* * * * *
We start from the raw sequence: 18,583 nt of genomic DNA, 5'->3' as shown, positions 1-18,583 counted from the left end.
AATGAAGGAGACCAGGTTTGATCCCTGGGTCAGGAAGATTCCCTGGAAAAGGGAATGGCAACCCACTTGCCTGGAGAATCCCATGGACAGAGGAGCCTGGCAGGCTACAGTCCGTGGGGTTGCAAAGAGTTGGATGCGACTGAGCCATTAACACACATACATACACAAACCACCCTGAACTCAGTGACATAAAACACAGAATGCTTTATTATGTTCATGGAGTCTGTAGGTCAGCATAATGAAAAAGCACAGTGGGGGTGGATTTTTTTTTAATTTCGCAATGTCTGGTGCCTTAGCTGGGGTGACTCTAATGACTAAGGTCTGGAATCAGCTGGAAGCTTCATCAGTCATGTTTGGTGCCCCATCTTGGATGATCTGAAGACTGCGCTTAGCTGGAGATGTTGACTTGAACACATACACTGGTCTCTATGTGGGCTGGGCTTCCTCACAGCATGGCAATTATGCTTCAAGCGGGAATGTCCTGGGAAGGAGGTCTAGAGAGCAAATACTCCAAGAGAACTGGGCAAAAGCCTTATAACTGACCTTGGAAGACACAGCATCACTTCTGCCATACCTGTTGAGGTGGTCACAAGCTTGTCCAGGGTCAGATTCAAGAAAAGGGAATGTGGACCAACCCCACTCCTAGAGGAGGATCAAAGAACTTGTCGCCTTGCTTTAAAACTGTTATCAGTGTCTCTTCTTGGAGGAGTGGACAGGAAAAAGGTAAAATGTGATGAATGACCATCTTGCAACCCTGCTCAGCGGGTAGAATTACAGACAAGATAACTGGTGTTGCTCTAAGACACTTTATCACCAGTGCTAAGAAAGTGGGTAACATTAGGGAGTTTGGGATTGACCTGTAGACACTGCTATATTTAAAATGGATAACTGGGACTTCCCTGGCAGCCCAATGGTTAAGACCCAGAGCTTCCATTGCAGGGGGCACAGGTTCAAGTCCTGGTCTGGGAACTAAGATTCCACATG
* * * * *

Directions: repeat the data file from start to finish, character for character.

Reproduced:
We start from the raw sequence: 18,583 nt of genomic DNA, 5'->3' as shown, positions 1-18,583 counted from the left end.
AATGAAGGAGACCAGGTTTGATCCCTGGGTCAGGAAGATTCCCTGGAAAAGGGAATGGCAACCCACTTGCCTGGAGAATCCCATGGACAGAGGAGCCTGGCAGGCTACAGTCCGTGGGGTTGCAAAGAGTTGGATGCGACTGAGCCATTAACACACATACATACACAAACCACCCTGAACTCAGTGACATAAAACACAGAATGCTTTATTATGTTCATGGAGTCTGTAGGTCAGCATAATGAAAAAGCACAGTGGGGGTGGATTTTTTTTTAATTTCGCAATGTCTGGTGCCTTAGCTGGGGTGACTCTAATGACTAAGGTCTGGAATCAGCTGGAAGCTTCATCAGTCATGTTTGGTGCCCCATCTTGGATGATCTGAAGACTGCGCTTAGCTGGAGATGTTGACTTGAACACATACACTGGTCTCTATGTGGGCTGGGCTTCCTCACAGCATGGCAATTATGCTTCAAGCGGGAATGTCCTGGGAAGGAGGTCTAGAGAGCAAATACTCCAAGAGAACTGGGCAAAAGCCTTATAACTGACCTTGGAAGACACAGCATCACTTCTGCCATACCTGTTGAGGTGGTCACAAGCTTGTCCAGGGTCAGATTCAAGAAAAGGGAATGTGGACCAACCCCACTCCTAGAGGAGGATCAAAGAACTTGTCGCCTTGCTTTAAAACTGTTATCAGTGTCTCTTCTTGGAGGAGTGGACAGGAAAAAGGTAAAATGTGATGAATGACCATCTTGCAACCCTGCTCAGCGGGTAGAATTACAGACAAGATAACTGGTGTTGCTCTAAGACACTTTATCACCAGTGCTAAGAAAGTGGGTAACATTAGGGAGTTTGGGATTGACCTGTAGACACTGCTATATTTAAAATGGATAACTGGGACTTCCCTGGCAGCCCAATGGTTAAGACCCAGAGCTTCCATTGCAGGGGGCACAGGTTCAAGTCCTGGTCTGGGAACTAAGATTCCACATG